Recently, I was looking for an idea for a medium-size solid color LEGO Mosaic project.  I didn’t have to look very far. Sitting directly in front of my keyboard was a Venti Cafe Americano from Starbucks. I noticed the logo and thought it would make a great subject for a mosaic project. Furthermore, most people who know me are well aware of my love of Starbucks, so this would be a very fitting decoration for my home office.

Over the past couple years, I’ve built up a healthy supply of green bricks buying bulk tubs from LEGO Shop at Home. I rarely use many of them in my projects, and luckily the shade of green is very close to that of the Starbucks logo.  Aside from green, the only other color bricks I needed were black and white which I always have in abundance.

Shown below is the finished project, which is 30 inches in diameter, exactly two X-Large Gray Baseplates each direction.

Starbucks Logo

I built this mosaic one brick thick in a studs-out arrangement. I prefer studs-out vs. studs-up for mosaics because the final product is immediately identifiable as LEGO Bricks. In addition, it is faster to build, uses less bricks, and is simple to attach to the wall using LEGO technic plates.

As with all mosaics I’ve built, I start by digitizing and scaling a picture of my subject. In this case, I got the Starbucks logo by doing a Google Image search and selecting a high resolution source image. However, unlike photo-realistic mosaics, this mosaic required considerable hand cleanup. First, to ensure everything would be completely symmetrical, and second to properly show all the single brick-line elements of the center image. By the time I was satisfied with my digital building plans I had redrawn a considerable portion of the logo.

Shown below is the mosaic with the printed plans I used to construct it. READ FULL ARTICLE »

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Elmo Sculpture

January 20th, 2008

Finally, I’m posting my first entry about an original project of my own. This Elmo sculpture is my most recent LEGO project, which I just completed. I had been looking for an idea for a medium-size sculpture to build. I wanted to build something new, which isn’t easy since sites like MOC Pages and Brickshelf include projects of almost every imaginable character and subject.

However, I found my inspiration in my 18 month old daughter’s favorite character, Elmo. This Christmas was an Elmo Christmas for her. Under our tree, Santa had graced her with Tickle Me Elmo in addition to several Elmo Books, DVDs, and even Elmo slippers. With our home already buried in almost everything imaginable Elmo, it seemed like a natural idea for my next project. A quick scan of the web seemed to indicate this was a new idea, or at least others with LEGO Elmo sculptures were not sharing them with the world yet, so I was excited to get started.  Shown below is the completed sculpture, which stands 20 inches high.

Elmo Full

 As with most projects like this, when I started, one of the first things to determine was what scale to build the sculpture to.  Since first seeing the beautiful sphere sculptures pioneered by Bruce Lowell a couple years ago, I had build several of them, and have since wanted to include one as part of a larger project.  Using them for Elmo’s eyes in their original 6.8 stud width turned out to be almost ‘life size’ for Elmo, which was the determining factor for how large I would build this sculpture.  Plus, Elmo’s round eyes are one of his defining characteristics, so having high accuracy in this part of the sculpture would be a key design decision that would really bring Elmo to life.

Finding a way to meld two of these spheres together and expose a suitable connecting surface on the bottom was a bit of a challenge, but I was pretty happy with the results, shown below. READ FULL ARTICLE »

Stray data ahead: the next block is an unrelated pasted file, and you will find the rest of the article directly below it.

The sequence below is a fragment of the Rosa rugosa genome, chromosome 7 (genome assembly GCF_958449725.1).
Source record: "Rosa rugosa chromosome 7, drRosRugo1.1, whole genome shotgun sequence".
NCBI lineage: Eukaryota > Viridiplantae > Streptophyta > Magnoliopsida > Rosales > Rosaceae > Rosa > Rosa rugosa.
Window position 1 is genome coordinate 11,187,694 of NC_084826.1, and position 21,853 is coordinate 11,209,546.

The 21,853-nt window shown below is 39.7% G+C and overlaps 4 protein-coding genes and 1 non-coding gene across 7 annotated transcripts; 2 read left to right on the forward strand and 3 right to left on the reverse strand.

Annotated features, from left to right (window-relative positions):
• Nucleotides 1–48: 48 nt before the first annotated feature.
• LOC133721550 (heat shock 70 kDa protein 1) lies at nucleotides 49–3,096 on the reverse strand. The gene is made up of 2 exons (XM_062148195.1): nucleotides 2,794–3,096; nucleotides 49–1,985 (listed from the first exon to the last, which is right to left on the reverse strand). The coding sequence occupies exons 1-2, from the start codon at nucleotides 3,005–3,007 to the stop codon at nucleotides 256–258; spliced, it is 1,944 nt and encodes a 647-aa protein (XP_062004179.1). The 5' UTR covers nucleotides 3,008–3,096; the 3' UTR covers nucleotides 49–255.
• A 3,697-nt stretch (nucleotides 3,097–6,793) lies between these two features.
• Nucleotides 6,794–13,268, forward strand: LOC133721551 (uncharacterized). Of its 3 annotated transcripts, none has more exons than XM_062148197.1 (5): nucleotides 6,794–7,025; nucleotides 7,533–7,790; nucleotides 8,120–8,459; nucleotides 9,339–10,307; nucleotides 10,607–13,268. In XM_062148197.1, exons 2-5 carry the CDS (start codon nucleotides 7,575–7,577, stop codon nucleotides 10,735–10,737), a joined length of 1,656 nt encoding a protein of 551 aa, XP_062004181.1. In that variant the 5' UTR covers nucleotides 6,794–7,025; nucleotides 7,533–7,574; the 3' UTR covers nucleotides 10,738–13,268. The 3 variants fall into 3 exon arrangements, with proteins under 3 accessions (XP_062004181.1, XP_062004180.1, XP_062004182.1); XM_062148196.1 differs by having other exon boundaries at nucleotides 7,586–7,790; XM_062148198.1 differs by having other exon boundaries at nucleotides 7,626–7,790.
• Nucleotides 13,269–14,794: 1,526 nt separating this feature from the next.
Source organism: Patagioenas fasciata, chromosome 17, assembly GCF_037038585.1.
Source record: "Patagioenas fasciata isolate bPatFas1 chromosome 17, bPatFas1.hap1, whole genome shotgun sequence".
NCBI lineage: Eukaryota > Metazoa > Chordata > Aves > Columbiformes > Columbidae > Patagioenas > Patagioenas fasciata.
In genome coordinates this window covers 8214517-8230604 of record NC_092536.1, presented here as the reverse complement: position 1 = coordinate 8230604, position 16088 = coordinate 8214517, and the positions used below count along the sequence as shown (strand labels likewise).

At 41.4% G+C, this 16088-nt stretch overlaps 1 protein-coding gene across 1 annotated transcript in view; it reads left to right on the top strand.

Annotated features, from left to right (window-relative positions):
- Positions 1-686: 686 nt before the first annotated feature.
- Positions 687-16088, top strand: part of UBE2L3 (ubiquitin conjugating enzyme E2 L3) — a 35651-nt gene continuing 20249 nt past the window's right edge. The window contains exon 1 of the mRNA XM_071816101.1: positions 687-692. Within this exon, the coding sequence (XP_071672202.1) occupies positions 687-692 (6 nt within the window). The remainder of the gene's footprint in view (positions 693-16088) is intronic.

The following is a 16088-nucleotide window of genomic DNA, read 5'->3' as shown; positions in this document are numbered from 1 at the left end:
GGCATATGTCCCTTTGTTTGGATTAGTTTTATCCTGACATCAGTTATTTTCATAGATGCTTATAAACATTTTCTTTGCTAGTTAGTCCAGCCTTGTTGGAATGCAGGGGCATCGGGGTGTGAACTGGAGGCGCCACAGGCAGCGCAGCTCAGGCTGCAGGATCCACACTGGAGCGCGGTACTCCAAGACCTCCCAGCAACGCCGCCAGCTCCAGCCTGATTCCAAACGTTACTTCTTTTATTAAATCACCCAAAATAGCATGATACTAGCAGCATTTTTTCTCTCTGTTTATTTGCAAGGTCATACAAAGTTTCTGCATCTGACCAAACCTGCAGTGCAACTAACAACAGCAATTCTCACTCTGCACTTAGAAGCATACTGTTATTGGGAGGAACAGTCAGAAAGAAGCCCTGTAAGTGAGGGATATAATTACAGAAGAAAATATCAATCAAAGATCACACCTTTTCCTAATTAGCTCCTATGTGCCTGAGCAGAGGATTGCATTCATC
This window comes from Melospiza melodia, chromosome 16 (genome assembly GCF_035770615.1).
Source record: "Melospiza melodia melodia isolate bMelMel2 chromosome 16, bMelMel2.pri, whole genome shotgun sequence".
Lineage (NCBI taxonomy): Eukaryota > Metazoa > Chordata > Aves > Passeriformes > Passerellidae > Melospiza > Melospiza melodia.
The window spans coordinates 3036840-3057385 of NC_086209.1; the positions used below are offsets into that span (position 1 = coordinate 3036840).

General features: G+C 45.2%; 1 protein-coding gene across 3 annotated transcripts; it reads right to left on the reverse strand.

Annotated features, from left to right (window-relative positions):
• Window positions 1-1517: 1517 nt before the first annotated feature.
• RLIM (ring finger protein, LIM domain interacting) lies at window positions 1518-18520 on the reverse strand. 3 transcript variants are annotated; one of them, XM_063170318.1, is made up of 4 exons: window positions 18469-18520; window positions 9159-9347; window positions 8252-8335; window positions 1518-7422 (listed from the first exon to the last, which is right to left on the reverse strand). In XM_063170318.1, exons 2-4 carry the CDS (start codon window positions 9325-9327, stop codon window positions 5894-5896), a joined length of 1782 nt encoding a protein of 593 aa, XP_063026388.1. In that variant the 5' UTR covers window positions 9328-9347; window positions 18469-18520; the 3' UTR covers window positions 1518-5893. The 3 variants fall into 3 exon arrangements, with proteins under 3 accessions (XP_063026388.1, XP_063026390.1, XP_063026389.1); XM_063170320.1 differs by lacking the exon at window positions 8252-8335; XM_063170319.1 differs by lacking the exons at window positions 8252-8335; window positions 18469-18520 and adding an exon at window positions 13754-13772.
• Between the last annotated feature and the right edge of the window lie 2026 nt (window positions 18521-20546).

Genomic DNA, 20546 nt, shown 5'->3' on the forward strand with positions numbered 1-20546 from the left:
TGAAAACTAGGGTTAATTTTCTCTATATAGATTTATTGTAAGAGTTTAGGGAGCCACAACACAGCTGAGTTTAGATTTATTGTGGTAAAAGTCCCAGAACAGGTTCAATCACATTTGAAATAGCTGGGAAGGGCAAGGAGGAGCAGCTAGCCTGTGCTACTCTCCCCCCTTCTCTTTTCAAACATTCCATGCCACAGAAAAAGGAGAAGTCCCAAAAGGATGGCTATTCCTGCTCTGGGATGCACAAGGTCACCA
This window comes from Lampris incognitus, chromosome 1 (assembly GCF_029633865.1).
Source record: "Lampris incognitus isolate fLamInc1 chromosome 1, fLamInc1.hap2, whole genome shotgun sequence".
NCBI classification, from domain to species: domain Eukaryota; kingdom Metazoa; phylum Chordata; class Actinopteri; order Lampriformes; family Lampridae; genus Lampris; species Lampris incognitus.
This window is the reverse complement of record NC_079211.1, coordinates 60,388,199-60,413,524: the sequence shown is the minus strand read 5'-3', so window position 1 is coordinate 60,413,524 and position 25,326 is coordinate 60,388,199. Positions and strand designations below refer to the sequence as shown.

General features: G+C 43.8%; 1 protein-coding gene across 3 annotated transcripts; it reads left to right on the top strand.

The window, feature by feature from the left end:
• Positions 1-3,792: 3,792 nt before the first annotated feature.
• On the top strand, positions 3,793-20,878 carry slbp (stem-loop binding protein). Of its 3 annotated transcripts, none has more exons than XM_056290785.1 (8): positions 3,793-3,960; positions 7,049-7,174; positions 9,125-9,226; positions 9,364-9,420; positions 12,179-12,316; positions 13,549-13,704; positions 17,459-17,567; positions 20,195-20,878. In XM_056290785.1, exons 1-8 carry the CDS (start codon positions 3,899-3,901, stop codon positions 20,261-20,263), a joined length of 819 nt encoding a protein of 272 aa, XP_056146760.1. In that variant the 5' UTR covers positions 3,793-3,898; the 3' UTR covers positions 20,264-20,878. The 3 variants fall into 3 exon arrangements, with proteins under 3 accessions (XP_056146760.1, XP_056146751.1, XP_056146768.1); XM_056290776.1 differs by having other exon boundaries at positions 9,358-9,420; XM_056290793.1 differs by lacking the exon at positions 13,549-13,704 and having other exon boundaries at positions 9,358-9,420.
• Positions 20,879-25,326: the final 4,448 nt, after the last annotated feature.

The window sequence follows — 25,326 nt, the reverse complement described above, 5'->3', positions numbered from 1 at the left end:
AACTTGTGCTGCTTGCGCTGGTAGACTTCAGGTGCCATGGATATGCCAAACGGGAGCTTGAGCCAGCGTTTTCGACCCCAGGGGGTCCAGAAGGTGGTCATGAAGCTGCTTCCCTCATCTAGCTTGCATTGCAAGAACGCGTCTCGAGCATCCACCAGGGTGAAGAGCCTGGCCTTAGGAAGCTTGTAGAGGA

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Museum LEGO Exhibit

January 20th, 2008

Today I experienced some of the most impressive LEGO brick creations I’ve ever seen.  My kids, Dad, and I made a visit to the Fox Cities Children’s Museum in Appleton, Wisconsin. In addition to a wonderful set of permanent attractions which my kids throughly enjoyed, was a special exhibit by Nathan Sawaya called The Art of the Brick.

I had been on Nathan’s Website, so I was already familiar with his work.  However, the website images don’t begin to do justice to his amazing creations.  Seeing this collection of sculptures and mosaics in person is somthing any true LEGO fan should not pass up given the opportunity.  This exhibit is traveling to many locations throughout the country spending 2-3 months at each location.  It is only in Appleton for 2 more weeks, so if you live in Wisconsin, your window of opportunity is closing quickly.

Below is a picture I took of my favorite piece, titled Reflection.

Reflection

I was very impressed with how Nathan captured the ever changing contour of the human forms.  His exhibit featured many human bodies and large hands.  Below are three human form sculptures titled simply Yellow, Red, and Blue. READ FULL ARTICLE »

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Hooked on LEGO Bricks

January 18th, 2008

It was the summer of 1979 and I was 9 years old. I was spending part of the summer with my grandparents in Butler, Alabama.  I owned a few LEGO sets, a couple small vehicle sets and one of the old flip-top cover Universal Building Set. (Those sets with the clear plastic tray organizer.)  At the time I was more interested in Star Wars Figures than LEGO Bricks, but by the end of that summer I would be hooked on LEGO bricks for life.

It all started with my Grandparents buying me my first major LEGO set, the Police Station (Set #381), pictured below.

1979 Police Station Set

I still have this set, with the exeption of one rare missing brick, the antenta.  I’ve seen this part for sale a few times, but I haven’t been able to bring myself to pay $10 for one brick to complete this set.  Eventually I’ll probably break down and buy it though.

Over the next year, I spent all my money and asked exclusively for town sets and road base plates for any gift-giving occasions. Pictured below is the full set of 1979/1980 town sets which I collected during that time period. READ FULL ARTICLE »

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Welcome!

January 18th, 2008

Welcome to the new BrickPlayer website!  My goal in creating BrickPlayer.com is to share information about: LEGO building projects, building tips/tricks, LEGO product/company news, and whatever other LEGO related topics come to mind.

I am also planning to eventually use BrickPlayer to sell LEGO brand bricks and custom sets/projects.

Thanks for visiting.  Please feel free to post any comments or suggestions.